Clinical and vaccine immunology : CVI

Human Neutrophil Lipocalin as a Superior Diagnostic Means To Distinguish between Acute Bacterial and Viral Infections.

PMID 26135974


The distinction between causes of acute infections is a major clinical challenge. Current biomarkers, however, are not sufficiently accurate. Human neutrophil lipocalin (HNL) concentrations in serum or whole blood activated by formyl-methionine-leucine-phenylalanine (fMLP) were shown to distinguish acute infections of bacterial or viral cause with high accuracy. The aim was therefore to compare the clinical performance of HNL with currently used biomarkers. Seven hundred twenty-five subjects (144 healthy controls and 581 patients with signs and symptoms of acute infections) were included in the study. C-reactive protein (CRP), the expression of CD64 on neutrophils, procalcitonin (PCT), and blood neutrophil counts were measured by established techniques, and HNL concentrations were measured in whole-blood samples after activation with fMLP. All tested biomarkers were elevated in bacterial as opposed to viral infections (P < 0.001). CRP, PCT, and CD64 expression in neutrophils was elevated in viral infections compared to healthy controls (P < 0.001). In the distinction between healthy controls and patients with bacterial infections, the areas under the receiver operating characteristic (ROC) curves were >0.85 for all biomarkers, whereas for the distinction between bacterial and viral infections, only HNL concentration in fMLP-activated whole blood showed an area under the ROC curve (AUROC) of >0.90 and superior clinical performance. The clinical performance of HNL in fMLP-activated whole blood was superior to current biomarkers and similar to previous results of HNL in serum. The procedure can be adopted for point-of-care testing with response times of <15 min.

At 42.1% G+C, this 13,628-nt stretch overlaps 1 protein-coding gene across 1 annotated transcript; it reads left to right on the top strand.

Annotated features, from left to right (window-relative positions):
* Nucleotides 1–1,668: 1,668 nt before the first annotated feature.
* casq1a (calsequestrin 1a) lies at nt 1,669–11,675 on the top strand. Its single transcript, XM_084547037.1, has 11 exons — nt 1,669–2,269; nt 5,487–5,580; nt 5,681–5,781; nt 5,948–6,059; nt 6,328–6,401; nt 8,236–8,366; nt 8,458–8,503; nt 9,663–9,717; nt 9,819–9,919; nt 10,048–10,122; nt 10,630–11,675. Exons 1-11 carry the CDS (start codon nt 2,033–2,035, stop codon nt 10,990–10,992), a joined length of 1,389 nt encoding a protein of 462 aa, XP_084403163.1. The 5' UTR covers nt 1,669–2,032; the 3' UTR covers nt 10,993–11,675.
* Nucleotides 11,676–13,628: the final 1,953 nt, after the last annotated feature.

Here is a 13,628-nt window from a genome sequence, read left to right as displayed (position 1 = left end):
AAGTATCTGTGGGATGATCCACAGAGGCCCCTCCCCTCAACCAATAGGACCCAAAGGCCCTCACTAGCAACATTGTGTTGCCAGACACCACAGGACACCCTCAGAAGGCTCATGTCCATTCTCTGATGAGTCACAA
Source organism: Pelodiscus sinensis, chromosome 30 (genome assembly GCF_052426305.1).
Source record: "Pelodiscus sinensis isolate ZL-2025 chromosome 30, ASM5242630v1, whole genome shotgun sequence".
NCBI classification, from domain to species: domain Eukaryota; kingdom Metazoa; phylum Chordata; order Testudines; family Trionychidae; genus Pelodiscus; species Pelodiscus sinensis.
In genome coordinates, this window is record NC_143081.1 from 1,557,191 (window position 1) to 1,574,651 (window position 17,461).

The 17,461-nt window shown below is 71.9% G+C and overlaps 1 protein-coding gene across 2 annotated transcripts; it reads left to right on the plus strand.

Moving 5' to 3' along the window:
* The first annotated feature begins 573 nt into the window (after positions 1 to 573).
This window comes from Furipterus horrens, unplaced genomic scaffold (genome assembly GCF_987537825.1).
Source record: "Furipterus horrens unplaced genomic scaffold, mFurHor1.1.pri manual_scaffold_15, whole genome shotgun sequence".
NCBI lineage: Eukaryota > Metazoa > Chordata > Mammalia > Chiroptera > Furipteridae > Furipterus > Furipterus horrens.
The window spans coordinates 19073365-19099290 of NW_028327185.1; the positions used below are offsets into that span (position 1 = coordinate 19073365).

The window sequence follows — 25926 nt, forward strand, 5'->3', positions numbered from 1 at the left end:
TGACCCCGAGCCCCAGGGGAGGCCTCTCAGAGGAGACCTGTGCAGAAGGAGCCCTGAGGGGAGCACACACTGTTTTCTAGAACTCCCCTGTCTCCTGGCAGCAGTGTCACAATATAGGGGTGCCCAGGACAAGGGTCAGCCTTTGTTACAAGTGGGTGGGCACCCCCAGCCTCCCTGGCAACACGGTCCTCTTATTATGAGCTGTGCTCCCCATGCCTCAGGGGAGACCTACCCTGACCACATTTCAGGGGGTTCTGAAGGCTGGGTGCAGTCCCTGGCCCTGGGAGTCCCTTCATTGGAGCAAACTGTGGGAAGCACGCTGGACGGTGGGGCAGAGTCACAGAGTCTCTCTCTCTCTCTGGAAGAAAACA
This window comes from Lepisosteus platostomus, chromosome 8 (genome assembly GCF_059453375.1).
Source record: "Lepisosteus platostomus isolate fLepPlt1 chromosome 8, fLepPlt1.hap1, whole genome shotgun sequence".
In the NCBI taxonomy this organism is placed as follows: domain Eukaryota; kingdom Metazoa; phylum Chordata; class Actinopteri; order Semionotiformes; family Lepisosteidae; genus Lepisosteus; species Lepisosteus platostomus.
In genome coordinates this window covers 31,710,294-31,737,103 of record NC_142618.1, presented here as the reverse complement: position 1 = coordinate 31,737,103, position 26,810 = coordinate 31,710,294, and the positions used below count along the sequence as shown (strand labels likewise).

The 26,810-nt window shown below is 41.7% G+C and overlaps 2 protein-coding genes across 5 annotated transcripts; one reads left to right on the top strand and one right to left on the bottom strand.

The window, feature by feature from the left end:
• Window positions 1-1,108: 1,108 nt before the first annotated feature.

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DL-Phenylalanine, 99%, FCC